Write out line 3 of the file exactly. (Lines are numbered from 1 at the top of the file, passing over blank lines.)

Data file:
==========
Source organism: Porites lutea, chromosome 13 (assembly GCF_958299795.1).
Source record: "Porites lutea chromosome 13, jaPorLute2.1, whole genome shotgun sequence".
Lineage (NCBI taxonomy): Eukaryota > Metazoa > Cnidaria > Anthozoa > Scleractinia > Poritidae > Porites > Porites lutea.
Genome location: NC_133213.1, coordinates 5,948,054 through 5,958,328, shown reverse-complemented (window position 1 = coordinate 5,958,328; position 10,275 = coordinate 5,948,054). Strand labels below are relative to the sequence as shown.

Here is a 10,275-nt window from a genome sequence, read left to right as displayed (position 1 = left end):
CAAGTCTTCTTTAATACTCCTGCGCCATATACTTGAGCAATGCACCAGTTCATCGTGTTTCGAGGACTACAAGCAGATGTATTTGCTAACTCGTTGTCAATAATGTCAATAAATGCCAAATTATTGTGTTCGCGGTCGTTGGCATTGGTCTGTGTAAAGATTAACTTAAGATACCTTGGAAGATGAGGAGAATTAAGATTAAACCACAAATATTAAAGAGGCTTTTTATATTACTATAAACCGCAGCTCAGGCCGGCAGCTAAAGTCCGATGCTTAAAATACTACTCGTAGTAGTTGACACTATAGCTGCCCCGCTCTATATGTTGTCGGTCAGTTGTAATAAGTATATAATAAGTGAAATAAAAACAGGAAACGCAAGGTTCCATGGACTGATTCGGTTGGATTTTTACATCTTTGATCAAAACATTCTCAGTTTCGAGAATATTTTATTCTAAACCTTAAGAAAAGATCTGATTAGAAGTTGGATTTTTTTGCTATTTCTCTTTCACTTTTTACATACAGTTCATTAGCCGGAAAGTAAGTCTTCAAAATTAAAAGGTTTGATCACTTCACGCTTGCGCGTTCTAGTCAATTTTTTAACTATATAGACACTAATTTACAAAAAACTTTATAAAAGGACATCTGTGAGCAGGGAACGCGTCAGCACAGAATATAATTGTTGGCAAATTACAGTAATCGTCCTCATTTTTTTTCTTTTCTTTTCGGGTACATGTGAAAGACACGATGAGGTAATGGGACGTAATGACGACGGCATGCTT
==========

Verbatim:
Lineage (NCBI taxonomy): Eukaryota > Metazoa > Cnidaria > Anthozoa > Scleractinia > Poritidae > Porites > Porites lutea.